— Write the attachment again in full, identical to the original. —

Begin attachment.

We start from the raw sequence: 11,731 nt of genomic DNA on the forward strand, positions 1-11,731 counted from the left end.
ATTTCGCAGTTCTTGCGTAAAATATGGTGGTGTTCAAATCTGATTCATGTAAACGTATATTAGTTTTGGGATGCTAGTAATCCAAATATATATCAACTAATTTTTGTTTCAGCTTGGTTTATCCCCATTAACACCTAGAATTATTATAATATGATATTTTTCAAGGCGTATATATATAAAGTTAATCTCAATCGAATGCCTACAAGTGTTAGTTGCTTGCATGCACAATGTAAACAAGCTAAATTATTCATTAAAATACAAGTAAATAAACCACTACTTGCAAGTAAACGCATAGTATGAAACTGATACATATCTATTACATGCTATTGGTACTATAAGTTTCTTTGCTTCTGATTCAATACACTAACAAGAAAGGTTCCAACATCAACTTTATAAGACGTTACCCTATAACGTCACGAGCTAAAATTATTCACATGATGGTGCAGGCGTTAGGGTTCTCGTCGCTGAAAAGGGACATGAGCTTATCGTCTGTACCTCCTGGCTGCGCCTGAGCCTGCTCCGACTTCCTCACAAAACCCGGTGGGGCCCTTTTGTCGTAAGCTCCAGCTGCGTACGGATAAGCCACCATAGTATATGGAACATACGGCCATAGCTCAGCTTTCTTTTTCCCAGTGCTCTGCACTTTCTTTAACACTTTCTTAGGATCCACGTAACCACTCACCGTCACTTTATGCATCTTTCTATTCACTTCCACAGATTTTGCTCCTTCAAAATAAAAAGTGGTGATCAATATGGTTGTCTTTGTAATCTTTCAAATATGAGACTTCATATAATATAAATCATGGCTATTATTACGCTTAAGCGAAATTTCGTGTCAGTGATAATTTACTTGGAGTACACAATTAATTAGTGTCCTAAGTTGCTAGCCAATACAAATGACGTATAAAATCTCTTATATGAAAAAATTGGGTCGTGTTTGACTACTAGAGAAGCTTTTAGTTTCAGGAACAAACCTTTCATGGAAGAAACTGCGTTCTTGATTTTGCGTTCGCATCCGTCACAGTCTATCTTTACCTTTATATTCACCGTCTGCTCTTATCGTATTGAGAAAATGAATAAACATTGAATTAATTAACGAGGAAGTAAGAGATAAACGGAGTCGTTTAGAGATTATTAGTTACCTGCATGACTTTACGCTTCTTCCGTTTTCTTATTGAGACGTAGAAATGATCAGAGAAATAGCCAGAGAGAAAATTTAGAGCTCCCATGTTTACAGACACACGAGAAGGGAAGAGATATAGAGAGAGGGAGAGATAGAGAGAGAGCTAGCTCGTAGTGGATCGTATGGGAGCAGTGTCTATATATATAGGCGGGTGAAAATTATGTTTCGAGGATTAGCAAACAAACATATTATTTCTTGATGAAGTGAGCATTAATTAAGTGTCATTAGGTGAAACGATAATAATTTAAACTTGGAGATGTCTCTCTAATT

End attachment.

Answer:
We start from the raw sequence: 11,731 nt of genomic DNA on the forward strand, positions 1-11,731 counted from the left end.
ATTTCGCAGTTCTTGCGTAAAATATGGTGGTGTTCAAATCTGATTCATGTAAACGTATATTAGTTTTGGGATGCTAGTAATCCAAATATATATCAACTAATTTTTGTTTCAGCTTGGTTTATCCCCATTAACACCTAGAATTATTATAATATGATATTTTTCAAGGCGTATATATATAAAGTTAATCTCAATCGAATGCCTACAAGTGTTAGTTGCTTGCATGCACAATGTAAACAAGCTAAATTATTCATTAAAATACAAGTAAATAAACCACTACTTGCAAGTAAACGCATAGTATGAAACTGATACATATCTATTACATGCTATTGGTACTATAAGTTTCTTTGCTTCTGATTCAATACACTAACAAGAAAGGTTCCAACATCAACTTTATAAGACGTTACCCTATAACGTCACGAGCTAAAATTATTCACATGATGGTGCAGGCGTTAGGGTTCTCGTCGCTGAAAAGGGACATGAGCTTATCGTCTGTACCTCCTGGCTGCGCCTGAGCCTGCTCCGACTTCCTCACAAAACCCGGTGGGGCCCTTTTGTCGTAAGCTCCAGCTGCGTACGGATAAGCCACCATAGTATATGGAACATACGGCCATAGCTCAGCTTTCTTTTTCCCAGTGCTCTGCACTTTCTTTAACACTTTCTTAGGATCCACGTAACCACTCACCGTCACTTTATGCATCTTTCTATTCACTTCCACAGATTTTGCTCCTTCAAAATAAAAAGTGGTGATCAATATGGTTGTCTTTGTAATCTTTCAAATATGAGACTTCATATAATATAAATCATGGCTATTATTACGCTTAAGCGAAATTTCGTGTCAGTGATAATTTACTTGGAGTACACAATTAATTAGTGTCCTAAGTTGCTAGCCAATACAAATGACGTATAAAATCTCTTATATGAAAAAATTGGGTCGTGTTTGACTACTAGAGAAGCTTTTAGTTTCAGGAACAAACCTTTCATGGAAGAAACTGCGTTCTTGATTTTGCGTTCGCATCCGTCACAGTCTATCTTTACCTTTATATTCACCGTCTGCTCTTATCGTATTGAGAAAATGAATAAACATTGAATTAATTAACGAGGAAGTAAGAGATAAACGGAGTCGTTTAGAGATTATTAGTTACCTGCATGACTTTACGCTTCTTCCGTTTTCTTATTGAGACGTAGAAATGATCAGAGAAATAGCCAGAGAGAAAATTTAGAGCTCCCATGTTTACAGACACACGAGAAGGGAAGAGATATAGAGAGAGGGAGAGATAGAGAGAGAGCTAGCTCGTAGTGGATCGTATGGGAGCAGTGTCTATATATATAGGCGGGTGAAAATTATGTTTCGAGGATTAGCAAACAAACATATTATTTCTTGATGAAGTGAGCATTAATTAAGTGTCATTAGGTGAAACGATAATAATTTAAACTTGGAGATGTCTCTCTAATT